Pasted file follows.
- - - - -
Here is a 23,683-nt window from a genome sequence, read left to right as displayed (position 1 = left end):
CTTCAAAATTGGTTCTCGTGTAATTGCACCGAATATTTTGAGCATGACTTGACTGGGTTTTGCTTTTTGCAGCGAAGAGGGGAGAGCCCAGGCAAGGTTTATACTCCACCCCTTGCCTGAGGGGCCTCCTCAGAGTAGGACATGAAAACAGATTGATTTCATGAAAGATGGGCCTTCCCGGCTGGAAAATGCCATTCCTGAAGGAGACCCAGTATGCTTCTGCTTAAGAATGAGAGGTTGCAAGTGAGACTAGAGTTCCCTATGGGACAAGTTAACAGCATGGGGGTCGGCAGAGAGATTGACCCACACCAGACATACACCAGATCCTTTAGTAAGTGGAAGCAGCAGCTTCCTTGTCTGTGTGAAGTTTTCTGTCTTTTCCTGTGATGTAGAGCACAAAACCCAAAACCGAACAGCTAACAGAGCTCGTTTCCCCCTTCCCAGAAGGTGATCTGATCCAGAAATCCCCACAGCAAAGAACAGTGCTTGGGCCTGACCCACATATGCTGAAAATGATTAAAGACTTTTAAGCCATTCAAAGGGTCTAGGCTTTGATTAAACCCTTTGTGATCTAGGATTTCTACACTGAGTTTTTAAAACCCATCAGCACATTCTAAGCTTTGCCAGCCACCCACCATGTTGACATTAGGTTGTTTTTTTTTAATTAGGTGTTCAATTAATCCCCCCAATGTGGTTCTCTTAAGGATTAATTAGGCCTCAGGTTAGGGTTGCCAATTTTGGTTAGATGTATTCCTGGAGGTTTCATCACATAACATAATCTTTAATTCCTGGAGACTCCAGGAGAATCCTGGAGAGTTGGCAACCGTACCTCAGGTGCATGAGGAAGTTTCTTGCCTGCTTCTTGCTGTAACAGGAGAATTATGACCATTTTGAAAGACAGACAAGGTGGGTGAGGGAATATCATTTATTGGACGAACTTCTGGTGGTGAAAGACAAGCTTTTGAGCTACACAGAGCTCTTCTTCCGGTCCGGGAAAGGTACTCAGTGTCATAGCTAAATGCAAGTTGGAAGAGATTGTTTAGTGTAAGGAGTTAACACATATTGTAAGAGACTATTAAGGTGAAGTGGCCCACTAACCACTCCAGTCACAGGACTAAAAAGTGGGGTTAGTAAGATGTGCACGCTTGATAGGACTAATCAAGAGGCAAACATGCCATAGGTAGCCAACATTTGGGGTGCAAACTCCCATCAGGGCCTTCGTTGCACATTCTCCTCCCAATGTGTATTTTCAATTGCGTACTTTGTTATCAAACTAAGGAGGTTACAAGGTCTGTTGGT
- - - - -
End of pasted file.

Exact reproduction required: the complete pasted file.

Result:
Here is a 23,683-nt window from a genome sequence, read left to right as displayed (position 1 = left end):
CTTCAAAATTGGTTCTCGTGTAATTGCACCGAATATTTTGAGCATGACTTGACTGGGTTTTGCTTTTTGCAGCGAAGAGGGGAGAGCCCAGGCAAGGTTTATACTCCACCCCTTGCCTGAGGGGCCTCCTCAGAGTAGGACATGAAAACAGATTGATTTCATGAAAGATGGGCCTTCCCGGCTGGAAAATGCCATTCCTGAAGGAGACCCAGTATGCTTCTGCTTAAGAATGAGAGGTTGCAAGTGAGACTAGAGTTCCCTATGGGACAAGTTAACAGCATGGGGGTCGGCAGAGAGATTGACCCACACCAGACATACACCAGATCCTTTAGTAAGTGGAAGCAGCAGCTTCCTTGTCTGTGTGAAGTTTTCTGTCTTTTCCTGTGATGTAGAGCACAAAACCCAAAACCGAACAGCTAACAGAGCTCGTTTCCCCCTTCCCAGAAGGTGATCTGATCCAGAAATCCCCACAGCAAAGAACAGTGCTTGGGCCTGACCCACATATGCTGAAAATGATTAAAGACTTTTAAGCCATTCAAAGGGTCTAGGCTTTGATTAAACCCTTTGTGATCTAGGATTTCTACACTGAGTTTTTAAAACCCATCAGCACATTCTAAGCTTTGCCAGCCACCCACCATGTTGACATTAGGTTGTTTTTTTTTAATTAGGTGTTCAATTAATCCCCCCAATGTGGTTCTCTTAAGGATTAATTAGGCCTCAGGTTAGGGTTGCCAATTTTGGTTAGATGTATTCCTGGAGGTTTCATCACATAACATAATCTTTAATTCCTGGAGACTCCAGGAGAATCCTGGAGAGTTGGCAACCGTACCTCAGGTGCATGAGGAAGTTTCTTGCCTGCTTCTTGCTGTAACAGGAGAATTATGACCATTTTGAAAGACAGACAAGGTGGGTGAGGGAATATCATTTATTGGACGAACTTCTGGTGGTGAAAGACAAGCTTTTGAGCTACACAGAGCTCTTCTTCCGGTCCGGGAAAGGTACTCAGTGTCATAGCTAAATGCAAGTTGGAAGAGATTGTTTAGTGTAAGGAGTTAACACATATTGTAAGAGACTATTAAGGTGAAGTGGCCCACTAACCACTCCAGTCACAGGACTAAAAAGTGGGGTTAGTAAGATGTGCACGCTTGATAGGACTAATCAAGAGGCAAACATGCCATAGGTAGCCAACATTTGGGGTGCAAACTCCCATCAGGGCCTTCGTTGCACATTCTCCTCCCAATGTGTATTTTCAATTGCGTACTTTGTTATCAAACTAAGGAGGTTACAAGGTCTGTTGGT